The accompanying drawings, which are included to provide a further understanding of the invention, illustrate embodiments of the invention and together with the description, explaining the principle of the invention.
Various embodiments of the present invention are described hereafter with reference to the figures. It would be noted that the figures are not drawn to scale elements of similar structures or functions are represented by like reference numerals throughout the figures. It should be also noted that the figures are only intended to facilitate the description of specific embodiments of the invention. They are not intended as an exhaustive description of the invention or as a limitation on the scope of the invention. In addition, an aspect described in conjunction with a particular embodiment of the invention is not necessarily limited to that embodiment and can be practiced in any other embodiments of the invention.
At the core of our methodology is the consideration of graphical Bayesian models that capture the probabilistic relationship between random variables representing the data features X, task labels Y, nuisance variation labels S, and (potential) latent representations Z. The ultimate goal is to infer the task label Y from the measured data feature X, which is hindered by the presence of nuisance variations (e.g., intersubject/session variations) that are (partially) labelled by S. Latent representations Z (and further denoted by Z_{1}, Z_{2}, . . . , as needed) are also optionally introduced into these models to help capture the underlying relationship between S, X, and Y.
We let p(y, s, z, x) denote the joint probability distribution underlying the biosignal datasets for the four random variables, i.e., Y, S, Z, and X. The chain rule can yield the following factorization for a generative model from Y to X (note that at most 4! factorization orders exist including useless ones):
p(y,s,z,x)=p(y)p(sy)p(zs,y)p(xz,s,y), (1)
which is visualized in Bayesian graph of
which are marginalized to obtain the likelihood of class Y given data X: p(yx)=E_{s,z}[p(y, s, zx)]. The above two inference scheduling strategies in (2) are illustrated in factor graph models as in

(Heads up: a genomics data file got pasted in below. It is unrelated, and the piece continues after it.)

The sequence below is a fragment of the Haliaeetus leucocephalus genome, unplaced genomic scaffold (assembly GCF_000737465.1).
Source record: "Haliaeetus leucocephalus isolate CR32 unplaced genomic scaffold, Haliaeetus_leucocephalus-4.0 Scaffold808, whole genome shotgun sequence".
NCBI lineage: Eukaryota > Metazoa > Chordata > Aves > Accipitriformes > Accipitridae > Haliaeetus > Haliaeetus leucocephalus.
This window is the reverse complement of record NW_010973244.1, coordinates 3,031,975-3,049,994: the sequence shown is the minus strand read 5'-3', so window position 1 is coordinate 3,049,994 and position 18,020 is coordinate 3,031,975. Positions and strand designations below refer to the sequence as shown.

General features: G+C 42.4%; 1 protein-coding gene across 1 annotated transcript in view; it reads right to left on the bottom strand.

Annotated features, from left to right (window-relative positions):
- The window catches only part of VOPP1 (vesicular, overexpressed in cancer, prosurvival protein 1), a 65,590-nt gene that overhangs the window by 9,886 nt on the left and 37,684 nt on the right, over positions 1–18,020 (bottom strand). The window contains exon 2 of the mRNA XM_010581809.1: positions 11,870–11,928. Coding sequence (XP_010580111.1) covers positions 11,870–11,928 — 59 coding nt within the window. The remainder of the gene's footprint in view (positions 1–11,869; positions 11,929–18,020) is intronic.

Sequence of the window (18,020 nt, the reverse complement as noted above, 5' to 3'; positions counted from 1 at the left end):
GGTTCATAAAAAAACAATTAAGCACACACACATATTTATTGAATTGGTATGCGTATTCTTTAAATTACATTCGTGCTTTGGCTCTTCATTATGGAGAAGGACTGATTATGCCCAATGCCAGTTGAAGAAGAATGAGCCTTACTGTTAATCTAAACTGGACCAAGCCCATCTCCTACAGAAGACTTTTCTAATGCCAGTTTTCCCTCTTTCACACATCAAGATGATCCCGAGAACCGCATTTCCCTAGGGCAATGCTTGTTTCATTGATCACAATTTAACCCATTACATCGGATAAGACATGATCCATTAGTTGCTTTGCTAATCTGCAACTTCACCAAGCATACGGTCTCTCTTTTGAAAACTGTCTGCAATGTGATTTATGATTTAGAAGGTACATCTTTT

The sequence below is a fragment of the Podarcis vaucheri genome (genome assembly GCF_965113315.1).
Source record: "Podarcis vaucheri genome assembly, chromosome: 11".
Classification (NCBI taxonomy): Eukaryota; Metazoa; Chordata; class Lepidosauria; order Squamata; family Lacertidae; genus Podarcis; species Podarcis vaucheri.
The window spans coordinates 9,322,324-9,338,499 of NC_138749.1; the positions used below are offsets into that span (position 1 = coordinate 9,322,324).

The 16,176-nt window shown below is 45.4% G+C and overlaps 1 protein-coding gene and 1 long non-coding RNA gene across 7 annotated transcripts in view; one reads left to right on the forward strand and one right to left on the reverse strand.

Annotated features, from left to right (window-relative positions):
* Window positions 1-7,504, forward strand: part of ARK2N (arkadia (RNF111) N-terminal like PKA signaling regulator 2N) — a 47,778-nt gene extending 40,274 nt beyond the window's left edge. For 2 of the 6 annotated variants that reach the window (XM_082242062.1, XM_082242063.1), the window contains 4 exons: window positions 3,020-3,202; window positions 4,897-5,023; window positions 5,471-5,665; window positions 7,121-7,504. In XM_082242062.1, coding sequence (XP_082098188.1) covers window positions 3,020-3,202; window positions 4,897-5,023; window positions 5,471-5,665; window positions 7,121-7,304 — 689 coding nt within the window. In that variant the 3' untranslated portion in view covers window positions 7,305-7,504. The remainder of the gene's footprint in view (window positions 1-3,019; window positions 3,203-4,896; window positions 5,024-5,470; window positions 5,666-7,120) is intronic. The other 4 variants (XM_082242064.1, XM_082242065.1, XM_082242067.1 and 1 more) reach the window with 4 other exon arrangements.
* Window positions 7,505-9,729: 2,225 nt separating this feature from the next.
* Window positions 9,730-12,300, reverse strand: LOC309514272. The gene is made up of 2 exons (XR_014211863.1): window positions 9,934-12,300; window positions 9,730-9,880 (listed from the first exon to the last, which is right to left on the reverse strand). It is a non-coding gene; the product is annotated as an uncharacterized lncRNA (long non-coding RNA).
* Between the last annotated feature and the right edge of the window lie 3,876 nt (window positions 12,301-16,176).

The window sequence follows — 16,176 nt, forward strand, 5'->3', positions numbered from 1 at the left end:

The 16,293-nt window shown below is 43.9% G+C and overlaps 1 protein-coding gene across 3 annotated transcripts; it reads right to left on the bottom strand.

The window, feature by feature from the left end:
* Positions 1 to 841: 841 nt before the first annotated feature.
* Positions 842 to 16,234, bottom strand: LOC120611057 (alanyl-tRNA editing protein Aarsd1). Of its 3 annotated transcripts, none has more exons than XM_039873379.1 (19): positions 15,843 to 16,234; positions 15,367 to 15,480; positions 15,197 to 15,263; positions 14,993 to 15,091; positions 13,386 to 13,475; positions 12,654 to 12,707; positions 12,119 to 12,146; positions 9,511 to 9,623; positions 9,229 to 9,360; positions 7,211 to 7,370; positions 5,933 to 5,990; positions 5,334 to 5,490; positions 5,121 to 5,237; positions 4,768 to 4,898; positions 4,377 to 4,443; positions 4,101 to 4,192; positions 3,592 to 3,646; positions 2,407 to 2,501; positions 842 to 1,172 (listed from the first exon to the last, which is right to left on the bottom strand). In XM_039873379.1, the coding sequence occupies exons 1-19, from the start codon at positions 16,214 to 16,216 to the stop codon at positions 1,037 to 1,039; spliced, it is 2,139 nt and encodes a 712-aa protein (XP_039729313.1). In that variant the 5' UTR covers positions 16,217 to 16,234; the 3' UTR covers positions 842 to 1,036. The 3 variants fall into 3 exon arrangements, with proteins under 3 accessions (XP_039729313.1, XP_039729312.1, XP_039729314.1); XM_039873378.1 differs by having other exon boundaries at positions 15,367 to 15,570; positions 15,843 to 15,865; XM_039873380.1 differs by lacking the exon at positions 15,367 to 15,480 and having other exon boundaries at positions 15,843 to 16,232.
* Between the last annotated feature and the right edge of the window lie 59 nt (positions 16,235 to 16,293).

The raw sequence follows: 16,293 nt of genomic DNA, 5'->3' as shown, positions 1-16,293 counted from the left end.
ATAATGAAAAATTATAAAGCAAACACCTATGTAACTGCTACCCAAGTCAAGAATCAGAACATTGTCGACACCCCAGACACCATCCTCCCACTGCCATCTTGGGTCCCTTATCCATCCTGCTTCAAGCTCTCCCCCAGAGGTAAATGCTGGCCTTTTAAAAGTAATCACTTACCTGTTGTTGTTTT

The above graphical models in
The AutoBayes begins with exploring any potential Bayesian graphs by cutting links of the fullchain graph in
Given sensor measurements such as media data, physical data and physiological data, we never know the true joint probability beforehand, and therefore we shall assume one of possible generative models. AutoBayes aims to explore any such potential graph models to match the measurement distributions. As the maximum possible number of graphical models is huge even for a fournode case involving Y, S, Z and X, we show some embodiments of such Bayesian graphs in
where we explicitly indicate independence by slashcancelled factors from the fullchain case in (1). Depending on the assumed Bayesian graph, the relevant inference strategy will vary as some variables may be conditionally independent, which enables pruning links in the inference factor graphs. As shown in
Bayesian Graph Model A (Direct Markov): The simplest model between X and Y would be a single Markov chain without any dependency of S and Z, shown in Bayesian graph of
Bayesian Graph Model B (Markov Latent): Assuming a latent Z can work in a Markov chain of YZX shown in
Bayesian Graph Model C (SubjectDependent): We may model the case when the data X directly depends on subject S and task Y, shown in FIG. 3(c). For this case, we may consider the corresponding inference models due to the BayesBall:
Note that this model does not depend on Z, and thus Zfirst inference strategy reduces to Sfirst inference strategy. As a reference, we here consider additional Yfirst inference strategy to evaluate the difference.
Bayesian Graph Model D (Latent Summary): Another graphical model is shown in
whose graphical models are depicted in